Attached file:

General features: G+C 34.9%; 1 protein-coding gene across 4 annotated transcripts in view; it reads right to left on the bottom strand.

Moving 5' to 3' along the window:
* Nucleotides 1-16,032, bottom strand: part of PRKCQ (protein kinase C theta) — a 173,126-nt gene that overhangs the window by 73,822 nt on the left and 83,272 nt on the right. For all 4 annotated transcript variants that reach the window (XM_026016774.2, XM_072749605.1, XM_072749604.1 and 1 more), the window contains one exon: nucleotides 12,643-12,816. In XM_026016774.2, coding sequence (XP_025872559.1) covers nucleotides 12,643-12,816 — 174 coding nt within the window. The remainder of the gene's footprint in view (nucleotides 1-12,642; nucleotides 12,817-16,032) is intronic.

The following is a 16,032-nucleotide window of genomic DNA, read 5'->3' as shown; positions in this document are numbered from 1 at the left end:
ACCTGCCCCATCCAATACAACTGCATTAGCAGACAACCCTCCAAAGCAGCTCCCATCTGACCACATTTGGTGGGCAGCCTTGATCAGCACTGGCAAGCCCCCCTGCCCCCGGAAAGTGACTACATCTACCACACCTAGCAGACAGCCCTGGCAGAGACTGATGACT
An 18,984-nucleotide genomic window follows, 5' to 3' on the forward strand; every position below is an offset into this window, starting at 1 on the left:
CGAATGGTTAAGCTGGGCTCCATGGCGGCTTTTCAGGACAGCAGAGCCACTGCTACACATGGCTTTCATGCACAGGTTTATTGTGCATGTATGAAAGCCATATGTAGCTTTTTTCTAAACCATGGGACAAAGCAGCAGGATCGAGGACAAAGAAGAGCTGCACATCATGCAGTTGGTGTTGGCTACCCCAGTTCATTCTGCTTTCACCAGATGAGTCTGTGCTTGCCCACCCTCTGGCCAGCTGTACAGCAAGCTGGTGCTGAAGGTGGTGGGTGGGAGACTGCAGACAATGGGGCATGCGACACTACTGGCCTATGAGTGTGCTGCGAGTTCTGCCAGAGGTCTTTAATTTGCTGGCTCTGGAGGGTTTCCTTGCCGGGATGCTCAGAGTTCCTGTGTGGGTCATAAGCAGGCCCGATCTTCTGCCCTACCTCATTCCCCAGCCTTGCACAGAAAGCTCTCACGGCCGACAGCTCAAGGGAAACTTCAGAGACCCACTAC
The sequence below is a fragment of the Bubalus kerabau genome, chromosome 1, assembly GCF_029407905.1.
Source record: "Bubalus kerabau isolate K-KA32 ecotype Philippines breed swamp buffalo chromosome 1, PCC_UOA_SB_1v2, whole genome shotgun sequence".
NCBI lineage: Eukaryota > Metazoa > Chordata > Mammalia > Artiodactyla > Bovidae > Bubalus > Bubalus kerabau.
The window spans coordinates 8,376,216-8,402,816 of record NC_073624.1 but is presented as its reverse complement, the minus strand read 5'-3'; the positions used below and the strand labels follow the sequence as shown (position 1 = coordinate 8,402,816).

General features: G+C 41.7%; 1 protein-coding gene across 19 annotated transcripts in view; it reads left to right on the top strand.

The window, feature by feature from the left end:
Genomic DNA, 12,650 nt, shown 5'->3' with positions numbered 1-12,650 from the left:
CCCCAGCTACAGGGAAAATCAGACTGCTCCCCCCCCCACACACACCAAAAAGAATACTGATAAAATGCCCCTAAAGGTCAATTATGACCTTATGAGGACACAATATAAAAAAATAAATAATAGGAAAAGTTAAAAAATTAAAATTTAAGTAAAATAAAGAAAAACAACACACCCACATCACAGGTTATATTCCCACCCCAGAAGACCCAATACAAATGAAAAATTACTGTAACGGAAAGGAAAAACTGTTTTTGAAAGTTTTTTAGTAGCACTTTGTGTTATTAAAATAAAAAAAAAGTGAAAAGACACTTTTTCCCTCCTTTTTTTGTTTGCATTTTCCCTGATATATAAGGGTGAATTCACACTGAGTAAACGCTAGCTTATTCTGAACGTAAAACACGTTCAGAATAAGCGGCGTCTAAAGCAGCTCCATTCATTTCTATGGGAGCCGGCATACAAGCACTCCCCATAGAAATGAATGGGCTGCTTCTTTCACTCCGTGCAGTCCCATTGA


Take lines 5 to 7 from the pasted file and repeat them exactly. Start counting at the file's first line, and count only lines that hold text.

ACCTGCCCCATCCAATACAACTGCATTAGCAGACAACCCTCCAAAGCAGCTCCCATCTGACCACATTTGGTGGGCAGCCTTGATCAGCACTGGCAAGCCCCCCTGCCCCCGGAAAGTGACTACATCTACCACACCTAGCAGACAGCCCTGGCAGAGACTGATGACT
An 18,984-nucleotide genomic window follows, 5' to 3' on the forward strand; every position below is an offset into this window, starting at 1 on the left:
CGAATGGTTAAGCTGGGCTCCATGGCGGCTTTTCAGGACAGCAGAGCCACTGCTACACATGGCTTTCATGCACAGGTTTATTGTGCATGTATGAAAGCCATATGTAGCTTTTTTCTAAACCATGGGACAAAGCAGCAGGATCGAGGACAAAGAAGAGCTGCACATCATGCAGTTGGTGTTGGCTACCCCAGTTCATTCTGCTTTCACCAGATGAGTCTGTGCTTGCCCACCCTCTGGCCAGCTGTACAGCAAGCTGGTGCTGAAGGTGGTGGGTGGGAGACTGCAGACAATGGGGCATGCGACACTACTGGCCTATGAGTGTGCTGCGAGTTCTGCCAGAGGTCTTTAATTTGCTGGCTCTGGAGGGTTTCCTTGCCGGGATGCTCAGAGTTCCTGTGTGGGTCATAAGCAGGCCCGATCTTCTGCCCTACCTCATTCCCCAGCCTTGCACAGAAAGCTCTCACGGCCGACAGCTCAAGGGAAACTTCAGAGACCCACTAC